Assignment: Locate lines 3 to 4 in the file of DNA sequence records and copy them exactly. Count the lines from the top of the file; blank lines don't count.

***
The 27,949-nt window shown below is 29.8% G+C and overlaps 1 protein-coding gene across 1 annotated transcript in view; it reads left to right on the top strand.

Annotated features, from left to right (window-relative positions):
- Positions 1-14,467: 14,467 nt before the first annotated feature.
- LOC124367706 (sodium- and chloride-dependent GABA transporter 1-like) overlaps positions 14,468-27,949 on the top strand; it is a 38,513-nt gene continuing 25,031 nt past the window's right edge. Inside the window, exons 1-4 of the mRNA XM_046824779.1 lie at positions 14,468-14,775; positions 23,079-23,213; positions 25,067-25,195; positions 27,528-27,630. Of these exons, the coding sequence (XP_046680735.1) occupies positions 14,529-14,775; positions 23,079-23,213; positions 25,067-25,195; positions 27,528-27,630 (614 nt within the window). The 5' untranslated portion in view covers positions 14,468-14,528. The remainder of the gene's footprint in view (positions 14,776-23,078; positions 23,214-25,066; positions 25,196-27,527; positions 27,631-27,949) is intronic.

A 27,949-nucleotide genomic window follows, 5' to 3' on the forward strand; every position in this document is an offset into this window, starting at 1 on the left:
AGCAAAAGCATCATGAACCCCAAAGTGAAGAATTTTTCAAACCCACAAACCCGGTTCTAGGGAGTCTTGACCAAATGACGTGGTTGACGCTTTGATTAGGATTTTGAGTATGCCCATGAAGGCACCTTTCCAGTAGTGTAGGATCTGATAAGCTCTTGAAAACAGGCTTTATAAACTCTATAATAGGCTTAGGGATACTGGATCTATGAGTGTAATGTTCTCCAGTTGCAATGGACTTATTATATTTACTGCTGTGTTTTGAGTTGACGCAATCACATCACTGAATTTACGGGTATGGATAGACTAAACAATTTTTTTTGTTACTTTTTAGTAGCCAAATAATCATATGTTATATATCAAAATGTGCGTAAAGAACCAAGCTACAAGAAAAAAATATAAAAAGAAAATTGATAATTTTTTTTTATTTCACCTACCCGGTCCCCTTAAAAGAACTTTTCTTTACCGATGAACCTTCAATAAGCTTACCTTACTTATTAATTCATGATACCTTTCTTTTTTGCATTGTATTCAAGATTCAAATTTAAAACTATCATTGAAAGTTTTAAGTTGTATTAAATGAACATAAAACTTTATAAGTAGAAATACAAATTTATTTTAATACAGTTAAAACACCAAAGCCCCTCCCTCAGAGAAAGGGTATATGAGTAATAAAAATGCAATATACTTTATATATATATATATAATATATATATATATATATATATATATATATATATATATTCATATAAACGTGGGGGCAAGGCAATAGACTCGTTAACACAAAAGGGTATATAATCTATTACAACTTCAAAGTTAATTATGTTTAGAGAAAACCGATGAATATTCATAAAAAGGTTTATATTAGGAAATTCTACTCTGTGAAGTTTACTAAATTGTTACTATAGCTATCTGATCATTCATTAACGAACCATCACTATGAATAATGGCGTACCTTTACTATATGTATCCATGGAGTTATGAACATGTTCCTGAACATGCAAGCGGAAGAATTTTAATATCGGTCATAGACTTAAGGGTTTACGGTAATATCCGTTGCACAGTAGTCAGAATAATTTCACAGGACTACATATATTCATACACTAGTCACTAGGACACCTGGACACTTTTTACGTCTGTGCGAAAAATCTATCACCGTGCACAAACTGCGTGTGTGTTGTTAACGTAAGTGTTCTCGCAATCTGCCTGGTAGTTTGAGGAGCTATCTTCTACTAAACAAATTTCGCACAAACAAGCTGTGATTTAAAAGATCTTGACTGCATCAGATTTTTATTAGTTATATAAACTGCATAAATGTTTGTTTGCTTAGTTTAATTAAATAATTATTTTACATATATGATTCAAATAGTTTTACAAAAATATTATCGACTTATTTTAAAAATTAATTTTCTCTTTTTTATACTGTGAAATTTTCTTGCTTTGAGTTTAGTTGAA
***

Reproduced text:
- Positions 1-14,467: 14,467 nt before the first annotated feature.
- LOC124367706 (sodium- and chloride-dependent GABA transporter 1-like) overlaps positions 14,468-27,949 on the top strand; it is a 38,513-nt gene continuing 25,031 nt past the window's right edge. Inside the window, exons 1-4 of the mRNA XM_046824779.1 lie at positions 14,468-14,775; positions 23,079-23,213; positions 25,067-25,195; positions 27,528-27,630. Of these exons, the coding sequence (XP_046680735.1) occupies positions 14,529-14,775; positions 23,079-23,213; positions 25,067-25,195; positions 27,528-27,630 (614 nt within the window). The 5' untranslated portion in view covers positions 14,468-14,528. The remainder of the gene's footprint in view (positions 14,776-23,078; positions 23,214-25,066; positions 25,196-27,527; positions 27,631-27,949) is intronic.